As superintendent, I don't get to visit classrooms as often as I'd like.  However, about this time every year I start getting requests to come visit classes. The secret behind my seasonal popularity is penguins! For several years my wife and I have journeyed deep into the southern hemisphere to see penguins in their native habitat; first to the Antarctic south of Argentina, then to the sub-antarctic islands of New Zealand and finally to the windswept Falkland Islands.  Each tour made certain participants took only pictures and left very few footprints. As a result, I now have well over 2000 pictures of nine different species of penguins.

The popularity of penguins is universal. The penguin unit is already a favourite with Kindergarten and primary classes. There's just something about the stubby little flightless birds that makes folks smile. Whether its their sharp black and white attire, their awkward walk, their apparently fearless and curious natures, or their fluid grace in the water, nearly everyone holds penguins in high regard. Penguin resources abound. Teachers Corner and Penguin Science are just two of many amazing and rich web resources available.

Popular culture embraces penguins too. Movies like "Happy Feet", and documentaries like "March of the Penguins" or the BBC's Lonely Planet, are great box office hits. As far back as Disney's "Mary Poppins" or as recently as the "Penguins of Madagascar" animated penguins continue to amuse. The venerable "Mr. Popper's Penguins" (now a live action motion picture), first published in 1938, is still being read by and to students.

When district teachers heard I was a live "penguin person",  requests started coming. My teaching experience is mostly in secondary English, so facing groups of up to 40 primary students can be a bit unnerving. What if I bored them? What if my pictures didn't interest them? Its a bit of a risk as Superintendent to put yourself out there and then be a flop!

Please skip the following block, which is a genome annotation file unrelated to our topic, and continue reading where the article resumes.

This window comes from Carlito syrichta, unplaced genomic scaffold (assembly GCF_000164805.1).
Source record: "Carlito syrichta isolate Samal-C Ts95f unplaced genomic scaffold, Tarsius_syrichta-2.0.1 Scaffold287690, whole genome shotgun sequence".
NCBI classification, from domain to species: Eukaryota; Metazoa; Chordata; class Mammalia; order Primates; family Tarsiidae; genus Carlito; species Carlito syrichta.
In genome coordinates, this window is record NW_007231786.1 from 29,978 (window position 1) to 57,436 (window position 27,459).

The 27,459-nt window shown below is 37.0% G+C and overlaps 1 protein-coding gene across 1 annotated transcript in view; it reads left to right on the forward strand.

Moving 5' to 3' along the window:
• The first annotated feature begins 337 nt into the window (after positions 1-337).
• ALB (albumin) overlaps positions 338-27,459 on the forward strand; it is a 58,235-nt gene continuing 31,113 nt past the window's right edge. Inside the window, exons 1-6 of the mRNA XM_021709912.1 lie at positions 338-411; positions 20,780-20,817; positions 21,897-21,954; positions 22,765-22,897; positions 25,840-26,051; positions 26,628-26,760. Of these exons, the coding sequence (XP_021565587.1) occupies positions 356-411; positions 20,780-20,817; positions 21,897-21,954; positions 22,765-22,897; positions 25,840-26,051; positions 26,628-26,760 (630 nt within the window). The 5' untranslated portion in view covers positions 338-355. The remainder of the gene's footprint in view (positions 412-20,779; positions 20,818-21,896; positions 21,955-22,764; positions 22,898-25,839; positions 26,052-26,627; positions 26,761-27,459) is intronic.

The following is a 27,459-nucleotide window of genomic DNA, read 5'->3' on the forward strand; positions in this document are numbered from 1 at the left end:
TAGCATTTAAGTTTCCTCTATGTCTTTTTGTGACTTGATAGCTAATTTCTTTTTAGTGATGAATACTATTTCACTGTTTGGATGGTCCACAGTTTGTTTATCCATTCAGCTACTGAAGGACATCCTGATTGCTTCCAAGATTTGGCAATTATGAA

The good news - my presentations go very well. I continue to get requests. And the kids are great. I've refined my lessons based on the feedback the students (and their teachers) give me. Sometimes rather than just show pictures and talk,  we learn to walk like penguins. We've made and enjoyed penguin cookies and we explored "action research" on such probing questions as "do penguins have knees?" and "could polar bears and penguins ever meet?" Students do penguin art and consider penguin adaptations to snow, ice and water. My vocalization of the call of the Magellenic penguin is apparently quite entertaining! (you can listen to the real thing at Most of all, we have fun while learning. When I go back to schools after speaking on penguins students may not always remember my name, or that I'm the superintendent, but they do remember "the penguin man" and they are excited to tell me new things they've learned. Their teachers do a great job exciting them about penguins both before, and after my visits.

So I say, "more power to the penguins!". Any animal that can get me out of the office and sharing with students must have special powers. I'm already looking forward to going south again so I'll have new information to share in the future. (Students and classes interested in adopting a penguin should check out the site at this Adopt a penguin! link). Normally, I find business attire a bit restrictive but now, I look forward donning my black and white "penguin suit". I just wish I wasn't quite so well shaped to play the part!.